Published: October 29, 2016

Inside the World of the Elusive Vampire Squid

Illustration of a black squid with red eyes

Vampire squids live in a world totally alien to us, and almost qualify as alien themselves. They spend most of their lives floating in the ocean’s deep, dark, midwater depths that don’t have much oxygen. A vampire squid brought onboard a ship by a trawl is black with a huge pointed beak—an infernal appearance if there ever was one. Despite their threatening appearance, studies of this ancient group (we think they had their heyday during the time of the dinosaurs) have improved our knowledge of cephalopod evolution. They are as different from squids as squids are from octopods.    

Illustration of the pinkish arms and web of a vampire squid, next to the black exterior. The vampire squid is shown with red eyes and two fins off the side of its head.

Illustration from The Cephalopoda by Carl Chun.

Biodiversity Heritage Library

First named in 1903, vampire squids were a near-total mystery for over a century. We knew that, like octopuses, Vampyroteuthis infernalis have eight arms. However, they also have two long tentacles on the upper side of their bodies. These are unique among cephalopods; squid and cuttlefish tentacles are on the underside of the body, and octopods don’t have any at all. It wasn’t until we could use deep-sea vehicles to film vampire squids in their own habitat that we learned how they use those tentacles. Vampire squids feed, in part, on the sinking bodies of animals that lived and died in shallower waters (maybe we should call them zombie squids!). They extend their tentacles into the water where they gather debris. Then, they essentially lick them and eat the debris (not quite a bloodthirsty predator after all…).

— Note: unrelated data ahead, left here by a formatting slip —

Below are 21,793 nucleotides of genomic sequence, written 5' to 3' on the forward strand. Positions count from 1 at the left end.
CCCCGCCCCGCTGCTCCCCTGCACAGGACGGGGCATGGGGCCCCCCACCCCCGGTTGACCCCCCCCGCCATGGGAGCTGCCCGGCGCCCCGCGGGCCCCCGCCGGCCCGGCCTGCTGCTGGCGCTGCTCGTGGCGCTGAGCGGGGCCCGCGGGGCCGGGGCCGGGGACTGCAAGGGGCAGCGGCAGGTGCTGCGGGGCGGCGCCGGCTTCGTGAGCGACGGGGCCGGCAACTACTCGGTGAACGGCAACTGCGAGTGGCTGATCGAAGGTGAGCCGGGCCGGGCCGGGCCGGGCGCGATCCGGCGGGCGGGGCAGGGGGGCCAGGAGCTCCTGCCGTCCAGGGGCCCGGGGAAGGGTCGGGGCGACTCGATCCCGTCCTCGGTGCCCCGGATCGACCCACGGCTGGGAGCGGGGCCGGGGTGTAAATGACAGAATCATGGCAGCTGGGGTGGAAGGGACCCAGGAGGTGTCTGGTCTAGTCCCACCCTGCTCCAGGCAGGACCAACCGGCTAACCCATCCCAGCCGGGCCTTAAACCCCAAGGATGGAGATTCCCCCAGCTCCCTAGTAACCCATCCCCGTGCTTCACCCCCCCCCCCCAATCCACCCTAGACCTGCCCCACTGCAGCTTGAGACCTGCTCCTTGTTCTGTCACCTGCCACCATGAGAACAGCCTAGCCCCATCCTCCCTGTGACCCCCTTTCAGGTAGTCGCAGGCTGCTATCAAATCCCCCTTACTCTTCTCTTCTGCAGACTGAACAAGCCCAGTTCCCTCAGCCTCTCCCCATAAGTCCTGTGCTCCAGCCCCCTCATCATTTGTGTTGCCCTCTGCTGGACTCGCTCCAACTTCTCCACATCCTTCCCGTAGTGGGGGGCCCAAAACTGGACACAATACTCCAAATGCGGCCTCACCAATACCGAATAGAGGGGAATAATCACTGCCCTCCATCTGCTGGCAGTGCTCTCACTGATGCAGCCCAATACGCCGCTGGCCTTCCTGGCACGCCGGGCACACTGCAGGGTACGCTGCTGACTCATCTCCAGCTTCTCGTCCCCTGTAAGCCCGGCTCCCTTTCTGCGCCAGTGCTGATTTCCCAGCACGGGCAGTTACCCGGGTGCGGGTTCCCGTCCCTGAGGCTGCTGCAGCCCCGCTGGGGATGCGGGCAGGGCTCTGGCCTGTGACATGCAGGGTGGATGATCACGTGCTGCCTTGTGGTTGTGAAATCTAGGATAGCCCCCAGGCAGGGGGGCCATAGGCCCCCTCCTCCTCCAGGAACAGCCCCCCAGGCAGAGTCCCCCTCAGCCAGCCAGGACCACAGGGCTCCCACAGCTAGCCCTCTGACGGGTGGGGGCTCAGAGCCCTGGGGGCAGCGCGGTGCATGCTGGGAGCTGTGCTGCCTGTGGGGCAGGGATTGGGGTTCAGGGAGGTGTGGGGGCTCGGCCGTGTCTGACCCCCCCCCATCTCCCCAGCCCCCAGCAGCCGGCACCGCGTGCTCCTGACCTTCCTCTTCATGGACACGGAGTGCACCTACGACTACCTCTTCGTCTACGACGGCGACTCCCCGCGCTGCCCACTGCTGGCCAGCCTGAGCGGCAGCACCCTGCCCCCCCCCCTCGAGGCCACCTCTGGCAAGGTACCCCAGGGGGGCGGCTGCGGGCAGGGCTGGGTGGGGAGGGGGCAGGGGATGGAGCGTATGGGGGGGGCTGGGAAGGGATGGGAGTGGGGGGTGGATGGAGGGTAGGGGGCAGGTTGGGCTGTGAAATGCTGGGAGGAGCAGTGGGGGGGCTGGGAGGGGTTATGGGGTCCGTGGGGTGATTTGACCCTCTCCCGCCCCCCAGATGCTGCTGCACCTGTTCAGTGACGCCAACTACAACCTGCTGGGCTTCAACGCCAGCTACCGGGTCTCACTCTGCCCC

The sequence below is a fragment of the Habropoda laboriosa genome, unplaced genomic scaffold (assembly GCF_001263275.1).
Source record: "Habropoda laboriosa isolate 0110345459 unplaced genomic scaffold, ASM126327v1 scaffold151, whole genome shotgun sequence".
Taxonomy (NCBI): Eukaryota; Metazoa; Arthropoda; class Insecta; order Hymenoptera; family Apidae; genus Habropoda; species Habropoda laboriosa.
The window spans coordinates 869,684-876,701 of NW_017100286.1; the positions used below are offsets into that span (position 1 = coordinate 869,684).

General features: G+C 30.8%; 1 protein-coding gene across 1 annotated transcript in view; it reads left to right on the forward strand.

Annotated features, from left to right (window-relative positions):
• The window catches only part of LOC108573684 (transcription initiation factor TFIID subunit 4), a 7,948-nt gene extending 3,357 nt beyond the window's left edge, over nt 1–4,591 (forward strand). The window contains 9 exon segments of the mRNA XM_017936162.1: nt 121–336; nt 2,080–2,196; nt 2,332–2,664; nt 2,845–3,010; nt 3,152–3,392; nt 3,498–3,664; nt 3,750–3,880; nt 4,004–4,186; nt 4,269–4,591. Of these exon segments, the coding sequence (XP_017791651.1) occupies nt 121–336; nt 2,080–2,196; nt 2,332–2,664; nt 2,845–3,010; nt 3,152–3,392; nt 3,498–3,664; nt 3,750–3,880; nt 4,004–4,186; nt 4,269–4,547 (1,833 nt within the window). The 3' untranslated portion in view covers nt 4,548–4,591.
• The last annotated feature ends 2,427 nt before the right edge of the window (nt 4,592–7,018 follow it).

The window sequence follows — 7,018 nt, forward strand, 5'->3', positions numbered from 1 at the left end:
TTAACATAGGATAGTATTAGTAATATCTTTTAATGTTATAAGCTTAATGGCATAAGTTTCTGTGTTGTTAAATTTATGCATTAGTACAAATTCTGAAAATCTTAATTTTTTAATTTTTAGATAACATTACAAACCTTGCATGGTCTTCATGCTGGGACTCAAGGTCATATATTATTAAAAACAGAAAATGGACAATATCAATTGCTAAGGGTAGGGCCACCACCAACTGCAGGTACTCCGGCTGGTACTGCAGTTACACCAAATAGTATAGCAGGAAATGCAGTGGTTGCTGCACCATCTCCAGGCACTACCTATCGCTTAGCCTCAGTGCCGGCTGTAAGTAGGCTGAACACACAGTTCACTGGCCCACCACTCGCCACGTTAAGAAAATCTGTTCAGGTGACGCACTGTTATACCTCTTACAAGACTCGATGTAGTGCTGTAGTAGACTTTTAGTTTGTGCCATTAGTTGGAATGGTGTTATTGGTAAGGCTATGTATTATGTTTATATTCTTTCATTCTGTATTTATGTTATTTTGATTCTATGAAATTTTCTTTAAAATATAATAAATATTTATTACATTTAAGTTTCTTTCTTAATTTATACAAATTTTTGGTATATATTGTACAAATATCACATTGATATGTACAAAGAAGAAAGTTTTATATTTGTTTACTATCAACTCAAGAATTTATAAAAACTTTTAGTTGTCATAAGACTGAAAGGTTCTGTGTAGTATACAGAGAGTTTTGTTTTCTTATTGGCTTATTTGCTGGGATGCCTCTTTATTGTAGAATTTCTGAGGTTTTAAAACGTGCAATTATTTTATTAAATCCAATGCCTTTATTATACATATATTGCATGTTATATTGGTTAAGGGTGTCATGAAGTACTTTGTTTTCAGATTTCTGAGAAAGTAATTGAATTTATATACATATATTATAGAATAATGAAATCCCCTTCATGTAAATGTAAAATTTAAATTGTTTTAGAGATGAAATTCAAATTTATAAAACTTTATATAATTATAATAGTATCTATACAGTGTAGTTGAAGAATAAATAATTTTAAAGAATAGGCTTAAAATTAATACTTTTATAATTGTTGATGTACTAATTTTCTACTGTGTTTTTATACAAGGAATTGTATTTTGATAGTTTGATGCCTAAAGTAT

Vampire squids may have gotten their name from the habit of wrapping their cloak-like web around their head and body when disturbed. Although it may sound as effective as an ostrich sticking its head in the sand, in the inky darkness where vampire squids live, hiding in “plain sight” (if there were light!), is a good strategy.

Scientists are still learning about these animals that provide such an interesting glimpse into cephalopod evolution. See a vampire squid in action, via the Monterey Bay Aquarium Research Institute. That video was made before we learned how the tentacles function; in this video, find out what they really eat!